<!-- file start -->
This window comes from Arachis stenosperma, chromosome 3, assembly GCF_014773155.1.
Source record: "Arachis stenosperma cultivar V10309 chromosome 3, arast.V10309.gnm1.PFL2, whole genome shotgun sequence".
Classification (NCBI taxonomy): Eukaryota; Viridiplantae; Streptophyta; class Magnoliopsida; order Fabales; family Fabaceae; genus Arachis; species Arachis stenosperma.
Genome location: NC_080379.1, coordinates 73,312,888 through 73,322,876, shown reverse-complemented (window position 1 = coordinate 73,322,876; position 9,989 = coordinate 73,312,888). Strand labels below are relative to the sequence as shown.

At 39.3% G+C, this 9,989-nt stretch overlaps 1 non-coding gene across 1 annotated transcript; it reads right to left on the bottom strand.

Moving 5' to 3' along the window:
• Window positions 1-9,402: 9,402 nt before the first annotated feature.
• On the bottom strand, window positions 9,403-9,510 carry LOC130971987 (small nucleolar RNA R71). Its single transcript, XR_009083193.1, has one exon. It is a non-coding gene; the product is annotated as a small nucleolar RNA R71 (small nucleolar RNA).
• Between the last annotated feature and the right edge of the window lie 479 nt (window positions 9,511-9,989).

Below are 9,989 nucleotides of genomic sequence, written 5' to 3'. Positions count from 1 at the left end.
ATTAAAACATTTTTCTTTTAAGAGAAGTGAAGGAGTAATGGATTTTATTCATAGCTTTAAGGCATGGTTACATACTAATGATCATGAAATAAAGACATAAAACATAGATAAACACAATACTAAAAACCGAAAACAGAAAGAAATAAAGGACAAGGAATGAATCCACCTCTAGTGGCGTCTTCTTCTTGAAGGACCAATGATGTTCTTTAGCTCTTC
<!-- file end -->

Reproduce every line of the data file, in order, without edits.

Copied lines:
This window comes from Arachis stenosperma, chromosome 3, assembly GCF_014773155.1.
Source record: "Arachis stenosperma cultivar V10309 chromosome 3, arast.V10309.gnm1.PFL2, whole genome shotgun sequence".
Classification (NCBI taxonomy): Eukaryota; Viridiplantae; Streptophyta; class Magnoliopsida; order Fabales; family Fabaceae; genus Arachis; species Arachis stenosperma.
Genome location: NC_080379.1, coordinates 73,312,888 through 73,322,876, shown reverse-complemented (window position 1 = coordinate 73,322,876; position 9,989 = coordinate 73,312,888). Strand labels below are relative to the sequence as shown.

At 39.3% G+C, this 9,989-nt stretch overlaps 1 non-coding gene across 1 annotated transcript; it reads right to left on the bottom strand.

Moving 5' to 3' along the window:
• Window positions 1-9,402: 9,402 nt before the first annotated feature.
• On the bottom strand, window positions 9,403-9,510 carry LOC130971987 (small nucleolar RNA R71). Its single transcript, XR_009083193.1, has one exon. It is a non-coding gene; the product is annotated as a small nucleolar RNA R71 (small nucleolar RNA).
• Between the last annotated feature and the right edge of the window lie 479 nt (window positions 9,511-9,989).

Below are 9,989 nucleotides of genomic sequence, written 5' to 3'. Positions count from 1 at the left end.
ATTAAAACATTTTTCTTTTAAGAGAAGTGAAGGAGTAATGGATTTTATTCATAGCTTTAAGGCATGGTTACATACTAATGATCATGAAATAAAGACATAAAACATAGATAAACACAATACTAAAAACCGAAAACAGAAAGAAATAAAGGACAAGGAATGAATCCACCTCTAGTGGCGTCTTCTTCTTGAAGGACCAATGATGTTCTTTAGCTCTTC